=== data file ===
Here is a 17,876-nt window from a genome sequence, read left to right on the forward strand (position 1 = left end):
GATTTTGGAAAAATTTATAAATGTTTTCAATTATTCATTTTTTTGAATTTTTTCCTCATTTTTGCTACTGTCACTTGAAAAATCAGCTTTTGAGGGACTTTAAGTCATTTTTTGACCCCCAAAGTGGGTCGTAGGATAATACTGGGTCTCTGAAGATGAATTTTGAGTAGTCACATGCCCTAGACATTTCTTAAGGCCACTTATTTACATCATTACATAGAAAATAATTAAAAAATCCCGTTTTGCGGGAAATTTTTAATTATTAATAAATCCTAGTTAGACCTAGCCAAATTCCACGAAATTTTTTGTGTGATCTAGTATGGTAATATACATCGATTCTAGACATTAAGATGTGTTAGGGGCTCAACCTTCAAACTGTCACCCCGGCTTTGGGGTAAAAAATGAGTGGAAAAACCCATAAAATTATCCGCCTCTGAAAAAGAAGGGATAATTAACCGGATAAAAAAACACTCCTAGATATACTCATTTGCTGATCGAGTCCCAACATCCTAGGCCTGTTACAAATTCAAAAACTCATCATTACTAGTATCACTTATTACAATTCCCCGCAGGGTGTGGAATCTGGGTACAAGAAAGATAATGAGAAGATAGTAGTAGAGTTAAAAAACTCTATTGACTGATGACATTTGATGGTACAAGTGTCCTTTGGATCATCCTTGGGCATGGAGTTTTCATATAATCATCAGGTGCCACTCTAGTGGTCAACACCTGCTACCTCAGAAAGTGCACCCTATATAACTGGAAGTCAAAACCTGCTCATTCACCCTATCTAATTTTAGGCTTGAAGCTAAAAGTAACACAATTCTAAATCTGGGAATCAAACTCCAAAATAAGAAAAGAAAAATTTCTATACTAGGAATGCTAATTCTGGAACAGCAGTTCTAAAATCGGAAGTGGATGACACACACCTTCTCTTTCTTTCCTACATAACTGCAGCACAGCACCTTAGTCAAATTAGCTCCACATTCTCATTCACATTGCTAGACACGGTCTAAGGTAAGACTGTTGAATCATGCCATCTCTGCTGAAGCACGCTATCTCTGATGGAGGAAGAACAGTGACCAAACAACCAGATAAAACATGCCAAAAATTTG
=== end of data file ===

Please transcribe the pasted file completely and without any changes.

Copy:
Here is a 17,876-nt window from a genome sequence, read left to right on the forward strand (position 1 = left end):
GATTTTGGAAAAATTTATAAATGTTTTCAATTATTCATTTTTTTGAATTTTTTCCTCATTTTTGCTACTGTCACTTGAAAAATCAGCTTTTGAGGGACTTTAAGTCATTTTTTGACCCCCAAAGTGGGTCGTAGGATAATACTGGGTCTCTGAAGATGAATTTTGAGTAGTCACATGCCCTAGACATTTCTTAAGGCCACTTATTTACATCATTACATAGAAAATAATTAAAAAATCCCGTTTTGCGGGAAATTTTTAATTATTAATAAATCCTAGTTAGACCTAGCCAAATTCCACGAAATTTTTTGTGTGATCTAGTATGGTAATATACATCGATTCTAGACATTAAGATGTGTTAGGGGCTCAACCTTCAAACTGTCACCCCGGCTTTGGGGTAAAAAATGAGTGGAAAAACCCATAAAATTATCCGCCTCTGAAAAAGAAGGGATAATTAACCGGATAAAAAAACACTCCTAGATATACTCATTTGCTGATCGAGTCCCAACATCCTAGGCCTGTTACAAATTCAAAAACTCATCATTACTAGTATCACTTATTACAATTCCCCGCAGGGTGTGGAATCTGGGTACAAGAAAGATAATGAGAAGATAGTAGTAGAGTTAAAAAACTCTATTGACTGATGACATTTGATGGTACAAGTGTCCTTTGGATCATCCTTGGGCATGGAGTTTTCATATAATCATCAGGTGCCACTCTAGTGGTCAACACCTGCTACCTCAGAAAGTGCACCCTATATAACTGGAAGTCAAAACCTGCTCATTCACCCTATCTAATTTTAGGCTTGAAGCTAAAAGTAACACAATTCTAAATCTGGGAATCAAACTCCAAAATAAGAAAAGAAAAATTTCTATACTAGGAATGCTAATTCTGGAACAGCAGTTCTAAAATCGGAAGTGGATGACACACACCTTCTCTTTCTTTCCTACATAACTGCAGCACAGCACCTTAGTCAAATTAGCTCCACATTCTCATTCACATTGCTAGACACGGTCTAAGGTAAGACTGTTGAATCATGCCATCTCTGCTGAAGCACGCTATCTCTGATGGAGGAAGAACAGTGACCAAACAACCAGATAAAACATGCCAAAAATTTG